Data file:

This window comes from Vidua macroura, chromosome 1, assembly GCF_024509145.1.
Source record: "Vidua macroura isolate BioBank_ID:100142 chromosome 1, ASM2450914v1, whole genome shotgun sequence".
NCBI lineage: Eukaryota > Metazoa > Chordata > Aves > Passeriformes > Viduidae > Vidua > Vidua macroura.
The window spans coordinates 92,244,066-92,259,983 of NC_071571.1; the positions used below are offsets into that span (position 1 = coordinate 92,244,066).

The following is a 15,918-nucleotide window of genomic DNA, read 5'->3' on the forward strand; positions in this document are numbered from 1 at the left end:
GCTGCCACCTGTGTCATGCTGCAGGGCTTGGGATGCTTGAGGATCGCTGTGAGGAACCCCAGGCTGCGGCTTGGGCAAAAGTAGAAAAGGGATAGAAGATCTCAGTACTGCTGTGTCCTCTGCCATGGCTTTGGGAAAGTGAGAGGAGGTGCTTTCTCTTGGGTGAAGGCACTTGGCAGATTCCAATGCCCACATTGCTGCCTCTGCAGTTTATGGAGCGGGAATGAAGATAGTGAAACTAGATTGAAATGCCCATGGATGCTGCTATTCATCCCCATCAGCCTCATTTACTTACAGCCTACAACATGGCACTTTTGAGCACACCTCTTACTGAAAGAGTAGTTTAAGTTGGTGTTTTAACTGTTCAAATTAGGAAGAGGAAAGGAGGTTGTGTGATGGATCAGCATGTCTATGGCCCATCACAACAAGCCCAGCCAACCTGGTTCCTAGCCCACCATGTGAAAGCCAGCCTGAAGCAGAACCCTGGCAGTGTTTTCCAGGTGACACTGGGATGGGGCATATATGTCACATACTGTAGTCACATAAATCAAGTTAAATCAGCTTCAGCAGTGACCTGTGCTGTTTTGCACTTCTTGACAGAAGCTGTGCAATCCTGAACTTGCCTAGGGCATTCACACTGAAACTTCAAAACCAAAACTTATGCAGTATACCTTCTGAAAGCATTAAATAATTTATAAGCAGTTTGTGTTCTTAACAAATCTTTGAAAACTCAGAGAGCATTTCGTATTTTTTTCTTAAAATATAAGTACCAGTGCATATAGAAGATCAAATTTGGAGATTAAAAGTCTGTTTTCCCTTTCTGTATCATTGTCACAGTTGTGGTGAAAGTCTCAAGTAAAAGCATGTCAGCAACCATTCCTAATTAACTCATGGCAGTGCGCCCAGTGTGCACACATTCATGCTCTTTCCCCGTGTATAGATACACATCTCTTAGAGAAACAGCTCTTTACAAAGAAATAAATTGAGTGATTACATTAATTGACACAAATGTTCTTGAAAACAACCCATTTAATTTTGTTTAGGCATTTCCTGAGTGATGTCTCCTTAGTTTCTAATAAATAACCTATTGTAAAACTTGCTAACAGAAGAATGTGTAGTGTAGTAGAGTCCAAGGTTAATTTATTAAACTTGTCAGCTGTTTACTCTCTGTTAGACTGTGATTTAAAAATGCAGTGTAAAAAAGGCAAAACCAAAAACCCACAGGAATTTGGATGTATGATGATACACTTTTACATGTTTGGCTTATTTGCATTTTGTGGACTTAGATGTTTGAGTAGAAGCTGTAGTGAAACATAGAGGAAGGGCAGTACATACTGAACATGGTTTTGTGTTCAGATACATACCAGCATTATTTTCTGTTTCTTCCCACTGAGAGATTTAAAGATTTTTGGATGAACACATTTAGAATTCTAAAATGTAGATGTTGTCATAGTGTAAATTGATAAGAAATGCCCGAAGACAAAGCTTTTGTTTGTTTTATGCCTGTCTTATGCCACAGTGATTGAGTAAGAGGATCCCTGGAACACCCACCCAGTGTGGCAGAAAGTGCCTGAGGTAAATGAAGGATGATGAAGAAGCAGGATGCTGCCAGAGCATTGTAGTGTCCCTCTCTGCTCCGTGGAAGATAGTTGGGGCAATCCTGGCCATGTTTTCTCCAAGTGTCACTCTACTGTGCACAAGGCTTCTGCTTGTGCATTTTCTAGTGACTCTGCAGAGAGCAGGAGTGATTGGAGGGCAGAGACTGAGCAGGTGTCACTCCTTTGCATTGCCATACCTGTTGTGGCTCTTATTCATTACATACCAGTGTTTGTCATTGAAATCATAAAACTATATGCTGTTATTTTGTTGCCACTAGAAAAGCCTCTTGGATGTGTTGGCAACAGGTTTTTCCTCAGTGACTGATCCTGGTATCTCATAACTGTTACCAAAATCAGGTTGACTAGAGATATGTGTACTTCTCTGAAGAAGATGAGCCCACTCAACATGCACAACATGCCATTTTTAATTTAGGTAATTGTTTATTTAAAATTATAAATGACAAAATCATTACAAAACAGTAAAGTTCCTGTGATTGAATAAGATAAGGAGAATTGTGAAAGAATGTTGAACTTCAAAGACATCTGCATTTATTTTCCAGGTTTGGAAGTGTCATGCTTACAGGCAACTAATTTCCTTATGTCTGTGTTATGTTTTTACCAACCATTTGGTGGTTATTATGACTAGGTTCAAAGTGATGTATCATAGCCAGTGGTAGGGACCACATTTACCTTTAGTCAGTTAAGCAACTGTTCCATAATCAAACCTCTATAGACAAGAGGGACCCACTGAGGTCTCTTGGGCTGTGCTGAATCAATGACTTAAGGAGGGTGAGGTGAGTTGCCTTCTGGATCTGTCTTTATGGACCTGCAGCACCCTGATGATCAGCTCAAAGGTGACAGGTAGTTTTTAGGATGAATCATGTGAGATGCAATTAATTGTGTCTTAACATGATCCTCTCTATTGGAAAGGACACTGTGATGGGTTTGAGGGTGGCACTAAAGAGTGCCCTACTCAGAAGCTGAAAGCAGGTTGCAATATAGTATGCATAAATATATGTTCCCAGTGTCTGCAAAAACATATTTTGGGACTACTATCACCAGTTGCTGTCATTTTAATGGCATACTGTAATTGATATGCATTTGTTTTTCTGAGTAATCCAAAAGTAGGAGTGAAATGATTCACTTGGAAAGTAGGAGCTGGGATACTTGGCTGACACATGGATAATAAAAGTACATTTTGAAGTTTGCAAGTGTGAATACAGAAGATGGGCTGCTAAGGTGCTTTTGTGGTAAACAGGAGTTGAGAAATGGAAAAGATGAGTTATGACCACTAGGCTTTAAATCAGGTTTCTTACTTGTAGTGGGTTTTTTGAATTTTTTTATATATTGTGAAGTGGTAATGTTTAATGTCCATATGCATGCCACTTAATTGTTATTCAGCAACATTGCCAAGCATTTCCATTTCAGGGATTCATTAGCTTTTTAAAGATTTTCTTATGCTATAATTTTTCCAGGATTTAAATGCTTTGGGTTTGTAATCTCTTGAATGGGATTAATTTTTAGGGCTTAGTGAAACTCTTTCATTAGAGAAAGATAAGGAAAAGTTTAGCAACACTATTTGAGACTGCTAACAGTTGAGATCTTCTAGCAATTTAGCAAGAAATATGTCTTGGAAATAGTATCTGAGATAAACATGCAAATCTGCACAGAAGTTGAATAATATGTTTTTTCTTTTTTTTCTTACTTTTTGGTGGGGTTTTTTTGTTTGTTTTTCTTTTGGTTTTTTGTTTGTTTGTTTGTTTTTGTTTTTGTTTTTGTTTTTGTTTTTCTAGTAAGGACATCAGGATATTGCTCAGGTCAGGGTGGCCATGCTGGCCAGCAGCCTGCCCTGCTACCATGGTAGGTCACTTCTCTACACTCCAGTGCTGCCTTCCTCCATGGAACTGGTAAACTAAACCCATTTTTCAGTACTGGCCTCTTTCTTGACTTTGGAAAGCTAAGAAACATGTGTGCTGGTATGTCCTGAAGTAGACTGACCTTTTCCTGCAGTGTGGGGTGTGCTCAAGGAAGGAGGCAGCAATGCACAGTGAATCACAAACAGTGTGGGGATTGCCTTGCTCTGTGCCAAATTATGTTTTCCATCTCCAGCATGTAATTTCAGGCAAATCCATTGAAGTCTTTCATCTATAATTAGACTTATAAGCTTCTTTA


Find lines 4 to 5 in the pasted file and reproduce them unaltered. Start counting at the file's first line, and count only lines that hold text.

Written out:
The window spans coordinates 92,244,066-92,259,983 of NC_071571.1; the positions used below are offsets into that span (position 1 = coordinate 92,244,066).

The following is a 15,918-nucleotide window of genomic DNA, read 5'->3' on the forward strand; positions in this document are numbered from 1 at the left end: